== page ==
Tuesday, June 23, 2009

fish on!

I told someone I felt more Alaskan after the fishing trip I took with Jon and our friends last week. I've been fishing before, but unlike anyone I know who's gone salmon fishing here, I've never had one on the line. Not one. I'd go with Jon. Cast and reel, cast and reel. Watching as he'd haul in another and add it to the stringer in the river. Soon I'd retreat to the bank or the tent with a book and fall asleep as he fished until it was too dark to see the water or he had his limit. That lasted a couple of seasons before I stopped going.

For the last two years Jon's gone fishing with friends during the personal use fishery at Kasilof on the shore of Cook Inlet. He doesn't call it fishing; he calls it harvesting. (For each family, the head of household can get 25 fish, then 10 more for each additional person in that household.) Rather than standing on the river bank casting a line, people set out nets, either attached to something on shore, or anchored just off shore. The net is dropped, with the heavy lead line sinking while the lighter buoy line floats. The net is strung between them, floating vertically in the silty water as the salmon head up the inlet for the mouth of the Kasilof River.

Our beach neighbors with their haul of salmon.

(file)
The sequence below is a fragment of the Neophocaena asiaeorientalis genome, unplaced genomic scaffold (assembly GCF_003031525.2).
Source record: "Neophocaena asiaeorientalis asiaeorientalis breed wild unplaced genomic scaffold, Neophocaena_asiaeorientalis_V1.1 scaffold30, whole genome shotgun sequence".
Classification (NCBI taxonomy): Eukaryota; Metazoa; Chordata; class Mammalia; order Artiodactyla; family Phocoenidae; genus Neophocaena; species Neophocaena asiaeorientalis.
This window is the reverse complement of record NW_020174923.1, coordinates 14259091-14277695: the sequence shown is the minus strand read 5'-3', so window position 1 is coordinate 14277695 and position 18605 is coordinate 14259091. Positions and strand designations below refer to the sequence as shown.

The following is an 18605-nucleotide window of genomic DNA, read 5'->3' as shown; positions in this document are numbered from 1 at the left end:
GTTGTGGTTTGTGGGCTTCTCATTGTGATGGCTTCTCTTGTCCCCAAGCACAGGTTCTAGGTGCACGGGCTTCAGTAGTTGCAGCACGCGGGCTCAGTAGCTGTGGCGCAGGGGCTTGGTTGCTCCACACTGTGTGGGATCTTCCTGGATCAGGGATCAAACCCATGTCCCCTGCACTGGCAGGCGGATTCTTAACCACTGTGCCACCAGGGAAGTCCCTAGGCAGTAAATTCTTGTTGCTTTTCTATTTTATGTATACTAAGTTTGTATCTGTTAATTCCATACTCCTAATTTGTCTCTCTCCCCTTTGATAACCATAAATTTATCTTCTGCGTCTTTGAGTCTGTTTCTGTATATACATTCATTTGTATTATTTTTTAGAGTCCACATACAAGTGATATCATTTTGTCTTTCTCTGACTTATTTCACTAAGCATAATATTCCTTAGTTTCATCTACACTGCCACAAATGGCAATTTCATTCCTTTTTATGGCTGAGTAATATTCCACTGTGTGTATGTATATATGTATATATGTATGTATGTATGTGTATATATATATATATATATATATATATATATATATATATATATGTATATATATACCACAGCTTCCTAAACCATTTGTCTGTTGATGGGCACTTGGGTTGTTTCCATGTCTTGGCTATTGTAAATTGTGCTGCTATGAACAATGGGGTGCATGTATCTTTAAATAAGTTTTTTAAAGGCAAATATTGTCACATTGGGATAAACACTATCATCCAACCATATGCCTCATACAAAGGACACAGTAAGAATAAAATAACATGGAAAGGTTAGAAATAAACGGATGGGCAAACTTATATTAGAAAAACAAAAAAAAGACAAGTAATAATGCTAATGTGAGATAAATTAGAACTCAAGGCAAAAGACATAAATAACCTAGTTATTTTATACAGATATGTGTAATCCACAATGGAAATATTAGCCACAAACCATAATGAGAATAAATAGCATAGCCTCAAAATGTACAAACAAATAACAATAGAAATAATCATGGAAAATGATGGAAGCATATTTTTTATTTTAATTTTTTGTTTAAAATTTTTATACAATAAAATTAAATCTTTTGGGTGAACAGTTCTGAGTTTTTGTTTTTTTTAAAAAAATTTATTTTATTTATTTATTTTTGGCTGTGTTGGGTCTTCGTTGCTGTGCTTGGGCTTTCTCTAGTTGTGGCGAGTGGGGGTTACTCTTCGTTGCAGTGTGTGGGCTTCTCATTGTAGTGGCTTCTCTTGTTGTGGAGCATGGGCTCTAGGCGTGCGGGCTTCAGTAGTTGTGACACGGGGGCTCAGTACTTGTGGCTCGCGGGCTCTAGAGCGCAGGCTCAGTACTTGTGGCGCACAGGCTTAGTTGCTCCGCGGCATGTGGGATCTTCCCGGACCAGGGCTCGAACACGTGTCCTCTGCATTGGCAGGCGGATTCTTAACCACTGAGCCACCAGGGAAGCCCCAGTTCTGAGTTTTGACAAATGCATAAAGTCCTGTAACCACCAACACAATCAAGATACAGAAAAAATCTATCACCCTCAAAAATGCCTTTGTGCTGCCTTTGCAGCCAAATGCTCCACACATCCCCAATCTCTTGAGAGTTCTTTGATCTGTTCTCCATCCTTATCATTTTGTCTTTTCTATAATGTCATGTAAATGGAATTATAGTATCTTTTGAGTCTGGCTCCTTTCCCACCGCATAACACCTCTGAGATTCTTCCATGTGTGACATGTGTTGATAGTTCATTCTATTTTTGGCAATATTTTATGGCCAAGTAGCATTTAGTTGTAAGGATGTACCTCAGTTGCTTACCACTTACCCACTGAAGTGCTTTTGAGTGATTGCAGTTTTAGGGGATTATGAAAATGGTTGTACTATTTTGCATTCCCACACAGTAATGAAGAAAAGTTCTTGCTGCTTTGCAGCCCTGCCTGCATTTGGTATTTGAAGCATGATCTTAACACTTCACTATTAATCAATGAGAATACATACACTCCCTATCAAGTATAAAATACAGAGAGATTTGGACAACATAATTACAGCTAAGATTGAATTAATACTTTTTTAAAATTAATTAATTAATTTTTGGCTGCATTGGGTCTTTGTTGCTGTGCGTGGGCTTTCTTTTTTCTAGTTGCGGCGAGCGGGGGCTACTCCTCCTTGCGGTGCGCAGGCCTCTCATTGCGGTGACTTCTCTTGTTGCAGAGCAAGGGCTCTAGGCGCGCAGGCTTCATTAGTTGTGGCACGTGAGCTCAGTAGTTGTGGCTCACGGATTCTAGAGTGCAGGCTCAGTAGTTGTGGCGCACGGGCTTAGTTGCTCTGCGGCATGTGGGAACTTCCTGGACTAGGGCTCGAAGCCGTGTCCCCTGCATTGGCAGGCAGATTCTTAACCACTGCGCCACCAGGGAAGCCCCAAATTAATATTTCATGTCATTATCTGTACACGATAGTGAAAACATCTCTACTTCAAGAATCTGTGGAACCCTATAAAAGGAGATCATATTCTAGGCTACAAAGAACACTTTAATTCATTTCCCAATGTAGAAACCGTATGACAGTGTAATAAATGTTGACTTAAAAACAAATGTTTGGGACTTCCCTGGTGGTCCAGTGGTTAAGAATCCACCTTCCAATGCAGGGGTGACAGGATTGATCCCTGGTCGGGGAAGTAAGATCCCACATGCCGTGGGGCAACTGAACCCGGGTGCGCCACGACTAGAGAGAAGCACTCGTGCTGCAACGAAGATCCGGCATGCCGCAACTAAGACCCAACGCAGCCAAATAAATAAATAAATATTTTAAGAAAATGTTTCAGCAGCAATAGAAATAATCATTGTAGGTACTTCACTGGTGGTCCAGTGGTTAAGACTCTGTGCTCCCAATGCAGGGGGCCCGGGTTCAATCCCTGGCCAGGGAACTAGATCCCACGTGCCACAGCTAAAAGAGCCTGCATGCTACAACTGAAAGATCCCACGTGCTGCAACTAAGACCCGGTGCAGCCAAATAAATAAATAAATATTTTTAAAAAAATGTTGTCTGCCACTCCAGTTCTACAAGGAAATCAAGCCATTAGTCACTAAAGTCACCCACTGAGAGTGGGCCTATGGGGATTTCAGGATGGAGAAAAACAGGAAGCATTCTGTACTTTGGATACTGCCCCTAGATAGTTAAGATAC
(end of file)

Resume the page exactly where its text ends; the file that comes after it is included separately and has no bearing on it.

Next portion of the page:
Our nets are dropped off shore from a small boat. After a few hours waiting and watching from shore, a group goes out to check the net and pick out the fish. I volunteered to pick the net, not knowing how much work it would be but excited to experience the process. I'd already seen fish hauled ashore by other set-netters the night before and wanted to see what our nets had captured.
John readying one of the nets.

Randy, John & Art return from setting nets.

I went out with Jon and our friend John who was at the motor and oars as Jon & I picked. When I hauled the first fish over the bow, Jon said you have to kiss the first fish you bring in. I could have argued and said that was just crazy. On the other hand, what harm would it be to kiss the first fish and thank it for swimming into our net to become dinner? So I pulled the slippery, silver fish to my lips, gave it a kiss and put it in the basket. I know it's not an official tradition, but I don't think it's such a bad idea. Besides, after 15 years here, this was the first fish I had ever pulled out of the water. Finally I had my fish! But there were lots more to haul in.

Many salmon.

Lynn at the filet table.

We camped for two nights above the high tide line in the days leading up to the summer solstice. We walked along the rocky beach, stayed up late and got up early (before 6am). It was the first camping trip of the year and as always, it felt good to be back in the tent, even when I was lying awake listening to rain on the fly. We were among dozens of other families who were doing the same thing we were: getting our catch of fish to fill the freezer or pantry so that we could do all the other things we want to do to fill our long summer days.
Around the fire after a full day -
Judy, Art, Lynn, Dave, Nicole, Randy, Jon & John.

After spending Saturday and Sunday evenings at home processing: Jon cleans and chops the salmon into chunks; I wrap and vacuum seal; label and freeze them, we're ready to get back to the other outdoor activities we love. And this winter we'll appreciate that we took a few days to fill the freezer.

The gulls dine on the scraps.

Mt. Redoubt, still steaming across the inlet.

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